The next day was fairly easy for us - 6 hours over 16 km, but all along a river valley gently sloping toward the lake. Our packs were getting lighter as we had consumed some of the food, so life was grand. The night before, there were a few people going the other way who now faced a 1300 m climb plus 12 km along an arête before reaching Luxmore. The track remained open, but there was a lot of snow that had fallen overnight - we made it just in time! Fortunately, it started to clear a bit late in the morning up in the alpine area, so the others probably had a fairly good day, save perhaps have to walk through the snow.
Once we reached the Montrau hut, it was swimming time! Three long days without a shower made that a really good feeling, even though the water temperature was something below 10 degrees C. This was all fine with my polar bear wife of course - I don't know how she just walks in all the time - it takes me hours!
Our final day was just a 3 hour walk to Rainbow Reach, where there was an option to cut off the last 10 km of the track (we'd had enough after 52 km anyway!) by crossing a suspension bridge over to a dirt road for pickup. We had arranged to be picked up there at 5 pm, but we arrived at 12:30 not realizing when we booked the shuttle how short a walk we had on the fourth day. Fortunately, I was able to catch a ride into town with another few people to retrieve the car and then I drove back out to pick up Kristine, another tramper, and a guy's bag who had injured his knee. He refused to end his tramp at Rainbow because he wanted to "close the loop", but he couldn't do it with his pack, so we took it into town and dropped it at his hotel for him. That's the way everything works in NZ.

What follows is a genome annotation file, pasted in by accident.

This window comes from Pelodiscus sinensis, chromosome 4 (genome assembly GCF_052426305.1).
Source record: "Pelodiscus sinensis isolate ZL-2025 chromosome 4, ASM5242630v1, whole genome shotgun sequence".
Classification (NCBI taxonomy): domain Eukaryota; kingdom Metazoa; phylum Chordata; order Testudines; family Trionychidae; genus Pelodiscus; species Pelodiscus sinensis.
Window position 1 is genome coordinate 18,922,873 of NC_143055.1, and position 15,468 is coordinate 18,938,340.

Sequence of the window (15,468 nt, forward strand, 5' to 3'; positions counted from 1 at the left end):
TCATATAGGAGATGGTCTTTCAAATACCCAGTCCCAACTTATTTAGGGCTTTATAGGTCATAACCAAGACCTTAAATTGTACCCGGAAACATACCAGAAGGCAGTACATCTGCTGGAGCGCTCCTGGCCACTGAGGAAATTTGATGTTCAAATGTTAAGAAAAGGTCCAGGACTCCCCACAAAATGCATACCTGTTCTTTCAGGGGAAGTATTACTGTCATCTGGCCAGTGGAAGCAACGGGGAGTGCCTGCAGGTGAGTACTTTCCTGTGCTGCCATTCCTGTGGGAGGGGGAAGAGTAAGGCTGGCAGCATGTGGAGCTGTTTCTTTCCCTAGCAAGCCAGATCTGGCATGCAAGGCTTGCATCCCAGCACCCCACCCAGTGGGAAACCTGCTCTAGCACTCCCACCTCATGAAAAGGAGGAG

It was quite a sense of accomplishment to have completed the tramp - I'm told it's one of the longest and toughest in NZ, so that felt good. And really, tramping is one of the best things to do in this country, as it is so well set up. It's hard to go wrong, and the satisfaction is great. The only thing missing was an evil ring and a volcano to throw it into ;)